From: William Colgate: The Christian layman
by William Wallace Evert, published in 1881 via Library of Congress, no known restrictions 
https://archive.org/details/williamcolgatech00ever/page/66

Image: The Miriam and Ira D. Wallach Division of Art, Prints and Photographs: Print Collection, The New York Public Library. "Deacon William Colgate" New York Public Library Digital Collections. Accessed January 25, 2019. http://digitalcollections.nypl.org/items/510d47de-8950-a3d9-e040-e00a18064a99
James Lick was born in a small town in Lebanon County, Pennsylvania on August 25th, 1796.

A son of a carpenter, James Lick’s life may have seemed simple growing up in a rural town, but his fortunes would drastically change. Later after moving to Maryland, he became highly skilled in crafting pianos.
Lick’s pianos were sold in New York City and South America.

Lick’s "luck” (😉) got even better as he found his way to California just before the Gold Rush.
He invested in property and land and you can say that he was at the right place at the right time.

Lick realized that he couldn’t take all of that money with him. So what did he do? He left millions of dollars to charities and organizations.  Funds that he gave erected buildings and monuments which still stand today.
There is a town in Pennsylvania named in his honor and there is even a crater on the moon named after him.

Image via Wikimedia Commons, public domain
In April 1856, Ezra Cornell formed the Western Union Telegraph Company 

"...the New York and Erie telegraph line was constructed through the southern part of New York State. Mr. Cornell, believing most heartily in the project, obligated himself heavily, and the result proved his far-sightedness. But now ruinous competition set in. Those who had been unwilling to help at first were anxious to share profits. To save all from bankruptcy in the cutting of rates, Mr. Cornell and a few others consolidated the various interests in the Western Union Telegraph Company...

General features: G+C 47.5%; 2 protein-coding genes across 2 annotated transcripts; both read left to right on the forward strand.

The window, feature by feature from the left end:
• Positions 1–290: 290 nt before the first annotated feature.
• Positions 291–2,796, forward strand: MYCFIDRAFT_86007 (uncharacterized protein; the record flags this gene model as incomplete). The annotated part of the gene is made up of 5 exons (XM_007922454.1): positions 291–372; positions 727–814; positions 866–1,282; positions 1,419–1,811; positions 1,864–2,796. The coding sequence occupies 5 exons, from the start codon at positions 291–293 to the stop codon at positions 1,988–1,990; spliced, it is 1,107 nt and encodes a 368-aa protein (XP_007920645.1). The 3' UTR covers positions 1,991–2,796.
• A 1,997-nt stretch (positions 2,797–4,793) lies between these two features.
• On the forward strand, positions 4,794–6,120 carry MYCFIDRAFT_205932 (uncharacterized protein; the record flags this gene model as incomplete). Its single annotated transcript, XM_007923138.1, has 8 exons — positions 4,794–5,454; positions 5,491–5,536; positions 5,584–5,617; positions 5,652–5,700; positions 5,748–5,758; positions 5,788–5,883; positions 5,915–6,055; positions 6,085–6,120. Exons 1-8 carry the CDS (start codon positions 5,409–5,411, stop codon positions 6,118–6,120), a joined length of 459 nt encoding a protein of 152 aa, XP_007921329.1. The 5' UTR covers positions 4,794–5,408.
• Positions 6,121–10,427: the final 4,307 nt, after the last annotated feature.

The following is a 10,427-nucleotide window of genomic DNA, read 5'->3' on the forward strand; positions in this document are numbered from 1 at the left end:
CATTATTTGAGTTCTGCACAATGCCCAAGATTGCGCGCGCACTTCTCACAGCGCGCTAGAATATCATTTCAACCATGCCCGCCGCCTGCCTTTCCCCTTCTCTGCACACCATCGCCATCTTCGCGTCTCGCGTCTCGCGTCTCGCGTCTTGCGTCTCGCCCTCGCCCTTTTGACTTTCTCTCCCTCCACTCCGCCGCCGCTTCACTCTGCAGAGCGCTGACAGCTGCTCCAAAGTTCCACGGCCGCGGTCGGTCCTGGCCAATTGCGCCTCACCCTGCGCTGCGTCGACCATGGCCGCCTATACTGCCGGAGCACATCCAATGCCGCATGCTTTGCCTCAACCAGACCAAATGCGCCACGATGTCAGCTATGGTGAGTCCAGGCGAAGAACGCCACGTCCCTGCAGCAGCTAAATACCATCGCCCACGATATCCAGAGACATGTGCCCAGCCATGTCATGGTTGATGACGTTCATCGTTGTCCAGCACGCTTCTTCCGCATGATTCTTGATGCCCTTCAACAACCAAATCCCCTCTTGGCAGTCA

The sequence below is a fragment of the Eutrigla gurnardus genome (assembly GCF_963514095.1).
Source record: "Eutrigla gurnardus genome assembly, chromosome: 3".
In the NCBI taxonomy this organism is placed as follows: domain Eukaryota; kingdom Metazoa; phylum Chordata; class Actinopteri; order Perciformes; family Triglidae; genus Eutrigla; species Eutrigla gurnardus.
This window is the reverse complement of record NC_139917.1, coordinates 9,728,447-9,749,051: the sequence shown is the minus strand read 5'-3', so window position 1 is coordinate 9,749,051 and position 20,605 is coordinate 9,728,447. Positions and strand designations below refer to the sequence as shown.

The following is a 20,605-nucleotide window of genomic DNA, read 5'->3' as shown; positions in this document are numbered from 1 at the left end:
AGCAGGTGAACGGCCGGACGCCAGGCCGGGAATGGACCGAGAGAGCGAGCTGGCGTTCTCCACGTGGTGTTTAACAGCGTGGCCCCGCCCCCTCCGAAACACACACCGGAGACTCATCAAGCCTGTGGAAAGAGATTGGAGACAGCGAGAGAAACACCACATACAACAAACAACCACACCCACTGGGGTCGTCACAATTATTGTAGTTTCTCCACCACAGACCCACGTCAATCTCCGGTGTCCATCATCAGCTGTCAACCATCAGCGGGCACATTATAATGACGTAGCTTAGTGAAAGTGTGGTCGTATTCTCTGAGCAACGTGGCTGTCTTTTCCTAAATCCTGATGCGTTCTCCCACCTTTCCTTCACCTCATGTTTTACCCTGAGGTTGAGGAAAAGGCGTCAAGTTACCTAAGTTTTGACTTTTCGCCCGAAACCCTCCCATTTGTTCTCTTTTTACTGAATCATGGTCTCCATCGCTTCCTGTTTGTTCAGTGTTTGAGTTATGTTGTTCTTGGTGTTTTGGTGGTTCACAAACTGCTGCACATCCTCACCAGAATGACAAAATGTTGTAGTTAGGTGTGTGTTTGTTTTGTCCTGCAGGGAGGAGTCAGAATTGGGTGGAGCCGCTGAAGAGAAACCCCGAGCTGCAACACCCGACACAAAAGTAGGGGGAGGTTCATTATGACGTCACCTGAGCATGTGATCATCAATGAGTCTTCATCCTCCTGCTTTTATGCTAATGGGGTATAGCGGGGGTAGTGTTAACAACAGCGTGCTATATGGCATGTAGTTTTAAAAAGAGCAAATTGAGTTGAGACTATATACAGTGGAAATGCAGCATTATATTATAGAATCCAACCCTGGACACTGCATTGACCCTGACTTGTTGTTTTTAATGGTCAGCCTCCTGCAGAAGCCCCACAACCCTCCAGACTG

For more than fifteen years he was the largest 
stockholder in the company; it was not strange 
therefore, that middle life found Ezra Cornell a millionaire. This was better than making pottery in 
the little town of DeRuyter. It had taken work, however, to make this fortune. While others sauntered and enjoyed life at leisure, he was working early and late, away from his family most of the time for twelve years.”

From: Lives of poor boys who became famous
by Sarah Knowles Bolton, published in 1885
https://archive.org/details/livesofpoorboysw00bolt2/page/246/mode/2up
Source says not in copyright 

Image via Wikimedia Commons, public domain 

https://heartfelthistory.com/american-captains-of-industry/
On April 6th, 1808 businessman John Jacob Astor formed his fur trading organization that would propel him to become our nation’s earliest multi-millionaire 

Painting of Astor by Gilbert Stuart via Wikimedia Commons, public domain 

https://heartfelthistory.com/american-captains-of-industry/
American aviation pioneer and industry leader Glenn Curtiss was born on May 21st, 1878 in Hammondsport, New York.

In 1907 he set a motorcycle land-speed record after reaching a speed of just over 136 miles per hour.

Image: Curtiss in 1919 via Wikimedia Commons, public domain
H.B. Reese who developed the Reese’s Peanut Butter Cup was born on May 24th, 1879 in York County, Pennsylvania.

Image via Wikimedia Commons, public domain
Founders of the Harley-Davidson Motor Co. Wm. A. Davidson, Walter Davidson, Arthur Davidson, & William S. Harley

- 1920

via Wikimedia Commons, public domain
California Gold Rush prospector, Union Civil War Veteran and Toledo Savings Bank President Leander Clark was born on July 17th, 1823 in Huron County, Ohio. 

There is a township in Ohio and a College in Toledo named in his honor.

Image Lt.-Col. Leander Clark via Wikimedia Commons, public domain
On July 27th, 1866 the dream of American entrepreneur Cyrus W. Field became a reality when a durable and successful trans-Atlantic telegraph cable was laid.

Image: Cyrus West Field c. 1849 by Mathew Brady via Wikimedia Commons, public domain